A flicker of light in Lebanon’s crippling energy crisis could lie in the form of renewable energy projects.
Industry experts say that a series of projects in the pipeline could mark the start of a trend in which Lebanon shyly starts going green.
One such project is a solar farm that is scheduled to be completed in early 2015.
“This project is the first of its kind [in Lebanon] … in nature and size,” said Ramzi Abu Said, president of the Lebanese Solar Energy Society and managing director of ASACO, one of the companies contracted to build the solar farm.
The project, titled the Beirut River Solar Snake Project (BRSS), is a solar farm built over the Beirut River in Burj Hammoud alongside the Emile Lahoud highway. It will cover the width of the river and span over 300 meters. According to Abu Said, this is only one tenth of the eventual length of the project.
The farm will produce only 1 MW of electricity, meaning it will do very little to meet Lebanon’s growing energy requirement.
“To the average person this doesn’t mean a lot. Energy is something that we consume personally due to our habits,” said Dr. Raymond Ghajar, associate dean of the Department of Electrical and Computer Engineering at the Lebanese American University and senior energy adviser to the energy and water minister.
Ghajar explained that the amount of consumption varies depending on the season and time of day, and it’s therefore difficult to estimate how many houses could be powered by the BRSS project.
But given the current electricity situation in the country, any addition — however small — to the electricity supply is welcomed.
“If it works out and there are no side effects then we prefer this over generators,” said Joseph Shaaya, who owns a store near the project site in Burj Hammoud.
Lebanon experienced two total blackouts in less than 24 hours this week, while Beirut has been suffering from unusually tight electricity rationing throughout the summer, leaving some households without electricity for up to 12 hours at a time due to malfunctions on the network.
The state-owned Electricite du Liban is struggling to address the latest malfunction of a cable, but the task is made harder by the fact that the company’s headquarters in Mar Mikhael is occupied by former contract workers demanding full-time employment at EDL with all benefits.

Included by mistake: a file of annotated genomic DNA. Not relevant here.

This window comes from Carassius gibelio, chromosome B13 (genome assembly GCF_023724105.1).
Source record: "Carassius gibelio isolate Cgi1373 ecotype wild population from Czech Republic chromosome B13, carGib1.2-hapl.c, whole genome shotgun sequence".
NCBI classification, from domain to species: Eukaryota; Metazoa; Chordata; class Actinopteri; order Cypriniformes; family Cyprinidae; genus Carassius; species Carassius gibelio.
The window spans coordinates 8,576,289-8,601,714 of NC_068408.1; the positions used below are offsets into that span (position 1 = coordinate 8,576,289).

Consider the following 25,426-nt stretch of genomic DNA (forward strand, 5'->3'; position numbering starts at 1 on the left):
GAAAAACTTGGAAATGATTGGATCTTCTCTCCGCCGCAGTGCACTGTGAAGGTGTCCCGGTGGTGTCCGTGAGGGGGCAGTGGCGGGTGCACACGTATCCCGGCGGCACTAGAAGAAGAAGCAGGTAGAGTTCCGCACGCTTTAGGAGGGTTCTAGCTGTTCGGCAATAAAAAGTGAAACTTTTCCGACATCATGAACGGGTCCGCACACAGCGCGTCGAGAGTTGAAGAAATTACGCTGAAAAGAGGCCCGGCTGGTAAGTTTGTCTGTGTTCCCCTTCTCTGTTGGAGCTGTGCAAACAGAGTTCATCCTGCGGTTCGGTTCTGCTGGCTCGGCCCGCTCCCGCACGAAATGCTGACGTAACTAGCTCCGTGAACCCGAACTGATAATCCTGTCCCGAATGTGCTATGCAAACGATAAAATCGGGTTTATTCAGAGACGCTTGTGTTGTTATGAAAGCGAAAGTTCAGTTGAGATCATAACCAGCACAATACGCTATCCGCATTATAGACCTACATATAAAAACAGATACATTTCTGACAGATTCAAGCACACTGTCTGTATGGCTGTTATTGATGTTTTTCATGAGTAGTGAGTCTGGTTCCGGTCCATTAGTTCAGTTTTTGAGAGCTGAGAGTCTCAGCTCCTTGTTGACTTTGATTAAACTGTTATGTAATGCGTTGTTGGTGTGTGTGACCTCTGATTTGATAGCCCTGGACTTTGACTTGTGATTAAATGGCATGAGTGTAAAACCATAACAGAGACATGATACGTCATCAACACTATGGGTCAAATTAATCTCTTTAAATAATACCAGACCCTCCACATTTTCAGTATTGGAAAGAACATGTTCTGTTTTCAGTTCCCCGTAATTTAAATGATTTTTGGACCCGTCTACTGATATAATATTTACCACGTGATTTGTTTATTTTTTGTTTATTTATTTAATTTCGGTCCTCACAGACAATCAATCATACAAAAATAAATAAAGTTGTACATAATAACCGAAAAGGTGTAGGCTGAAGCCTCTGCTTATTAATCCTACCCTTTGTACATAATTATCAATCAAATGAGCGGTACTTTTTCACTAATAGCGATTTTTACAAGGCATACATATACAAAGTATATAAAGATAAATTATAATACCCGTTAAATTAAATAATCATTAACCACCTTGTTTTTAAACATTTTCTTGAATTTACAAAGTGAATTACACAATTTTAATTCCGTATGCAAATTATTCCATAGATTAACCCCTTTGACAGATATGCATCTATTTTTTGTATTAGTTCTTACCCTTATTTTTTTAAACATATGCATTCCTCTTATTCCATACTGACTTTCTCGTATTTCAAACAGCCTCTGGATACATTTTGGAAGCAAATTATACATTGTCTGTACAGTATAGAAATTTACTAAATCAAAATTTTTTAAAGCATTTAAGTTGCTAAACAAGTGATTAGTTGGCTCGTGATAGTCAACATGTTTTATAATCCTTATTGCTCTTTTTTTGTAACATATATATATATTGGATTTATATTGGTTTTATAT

Talks between EDL and the workers are deadlocked, with neither side wishing to make concessions while the country continues to suffer from extensive power outages.
Fadi al-Chiti, marketing and sales manager at Phoenix Energy, a renewable energy product supplier that has been contracted to work on BRSS, warned that deep structural changes were needed to fix Lebanon’s energy problems and renewable energy sources would not provide a long-term solution.
“We cannot depend only on solar power because we still need the fossil fuel power. Solar energy and renewable energy, will [provide] support,” Chiti told The Daily Star at the recent Beirut Energy Forum at Le Royal Hotel in Dbayeh.
“Renewable energy will support, will reduce, will improve but it will not be a replacement.”
Lebanon currently produces 1,600 MW of power through its aging electricity plants, far short of the 2,500 MW needed to meet demand.
Given the costs of building renewable energy power plants it’s unlikely that Lebanon will ever reach the level of countries like Denmark, which receives 43 percent of its energy from renewable sources and is aiming for 100 percent by 2050.
Although the government has set a target of having 12 percent of the grid powered by renewable energy, sources revealed, BRSS is the first major step toward that.
“This is part of the diversification plan and the commitment of the government to inject power from renewable energy into the grid, whether its wind, solar, biomass,” Ghajar said.
Speaking at this week’s Beirut Energy Forum, the Energy Minister Arthur Nazarian announced that 2015 would see the completion of the BRSS project, as well as a new 3MW solar farm and several different wind power projects ranging from 50 MW to 100 MW.
There are also several interesting projects happening in the private sector. Phoenix Energy currently offers boilers that are powered by olive husks, which Lebanon produces approximately 100,000 tons of annually, Chiti said.
Water heaters powered by the sun are also gaining in popularity in Lebanon. The Italian government recently launched a 1 million euro initiative to train energy experts, raise awareness and install 66 solar water heaters in public buildings.
Solar energy in particular looks to have a bright future in Lebanon. President of ASACO Abu Said thinks that the country has the perfect environment for solar projects.
“[ Lebanon is suited for] solar in particular because we are in the sunny belt. The weather is moderately cool which is really an ideal for electrical generation,” he said.
The only thing holding back solar power in Lebanon is space. Solar farms require extensive land, and real estate in Beirut is extremely expensive. Shady Sadek, founder and manager of Runwaste, thinks that the Bekaa Valley could be an ideal location for future solar farm projects.
“I believe in the future [of renewable energy in Lebanon] especially in the Bekaa Valley because we have a lot of open spaces there. We can build solar farms there, I think the future of solar energy in Lebanon is in Bekka,” Sadek said.
Finding a cost effective location is paramount for the growth of solar energy in Lebanon as it’s clear that the main allure of renewable energy in Lebanon is saving money.
For instance, the Central Bank currently offers loans for renewable energy projects at almost 0 percent interest, and olive husk water heaters can pay for themselves in electricity bill savings. Such perks are what push investors and household consumers to try renewable energy solutions.